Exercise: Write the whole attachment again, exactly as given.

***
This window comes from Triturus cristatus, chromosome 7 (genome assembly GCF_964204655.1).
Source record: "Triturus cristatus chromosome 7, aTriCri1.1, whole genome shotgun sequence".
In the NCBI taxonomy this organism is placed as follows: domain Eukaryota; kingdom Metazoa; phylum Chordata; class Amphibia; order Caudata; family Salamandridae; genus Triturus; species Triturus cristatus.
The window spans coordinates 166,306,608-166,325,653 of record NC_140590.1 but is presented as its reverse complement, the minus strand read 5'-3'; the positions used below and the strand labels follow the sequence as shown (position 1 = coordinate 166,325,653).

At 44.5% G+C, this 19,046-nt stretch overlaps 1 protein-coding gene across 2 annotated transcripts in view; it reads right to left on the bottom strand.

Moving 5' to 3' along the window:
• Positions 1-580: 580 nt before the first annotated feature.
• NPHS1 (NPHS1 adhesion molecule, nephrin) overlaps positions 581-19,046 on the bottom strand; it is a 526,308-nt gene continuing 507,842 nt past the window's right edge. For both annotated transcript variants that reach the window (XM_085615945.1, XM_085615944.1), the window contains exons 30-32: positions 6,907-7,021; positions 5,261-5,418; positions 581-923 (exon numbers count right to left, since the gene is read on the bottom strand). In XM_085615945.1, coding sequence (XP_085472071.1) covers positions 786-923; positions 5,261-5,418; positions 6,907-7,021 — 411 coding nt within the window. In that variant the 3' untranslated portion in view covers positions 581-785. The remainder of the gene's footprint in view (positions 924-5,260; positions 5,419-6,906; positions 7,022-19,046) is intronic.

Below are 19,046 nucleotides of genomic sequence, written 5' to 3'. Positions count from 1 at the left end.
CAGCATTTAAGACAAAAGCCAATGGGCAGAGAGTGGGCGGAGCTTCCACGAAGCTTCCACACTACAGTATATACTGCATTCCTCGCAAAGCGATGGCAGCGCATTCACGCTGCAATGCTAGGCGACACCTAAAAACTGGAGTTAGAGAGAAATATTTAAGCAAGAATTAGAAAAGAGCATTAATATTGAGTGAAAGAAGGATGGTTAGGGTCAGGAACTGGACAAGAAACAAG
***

This window comes from Triturus cristatus, chromosome 7 (genome assembly GCF_964204655.1).
Source record: "Triturus cristatus chromosome 7, aTriCri1.1, whole genome shotgun sequence".
In the NCBI taxonomy this organism is placed as follows: domain Eukaryota; kingdom Metazoa; phylum Chordata; class Amphibia; order Caudata; family Salamandridae; genus Triturus; species Triturus cristatus.
The window spans coordinates 166,306,608-166,325,653 of record NC_140590.1 but is presented as its reverse complement, the minus strand read 5'-3'; the positions used below and the strand labels follow the sequence as shown (position 1 = coordinate 166,325,653).

At 44.5% G+C, this 19,046-nt stretch overlaps 1 protein-coding gene across 2 annotated transcripts in view; it reads right to left on the bottom strand.

Moving 5' to 3' along the window:
• Positions 1-580: 580 nt before the first annotated feature.
• NPHS1 (NPHS1 adhesion molecule, nephrin) overlaps positions 581-19,046 on the bottom strand; it is a 526,308-nt gene continuing 507,842 nt past the window's right edge. For both annotated transcript variants that reach the window (XM_085615945.1, XM_085615944.1), the window contains exons 30-32: positions 6,907-7,021; positions 5,261-5,418; positions 581-923 (exon numbers count right to left, since the gene is read on the bottom strand). In XM_085615945.1, coding sequence (XP_085472071.1) covers positions 786-923; positions 5,261-5,418; positions 6,907-7,021 — 411 coding nt within the window. In that variant the 3' untranslated portion in view covers positions 581-785. The remainder of the gene's footprint in view (positions 924-5,260; positions 5,419-6,906; positions 7,022-19,046) is intronic.

Below are 19,046 nucleotides of genomic sequence, written 5' to 3'. Positions count from 1 at the left end.
CAGCATTTAAGACAAAAGCCAATGGGCAGAGAGTGGGCGGAGCTTCCACGAAGCTTCCACACTACAGTATATACTGCATTCCTCGCAAAGCGATGGCAGCGCATTCACGCTGCAATGCTAGGCGACACCTAAAAACTGGAGTTAGAGAGAAATATTTAAGCAAGAATTAGAAAAGAGCATTAATATTGAGTGAAAGAAGGATGGTTAGGGTCAGGAACTGGACAAGAAACAAG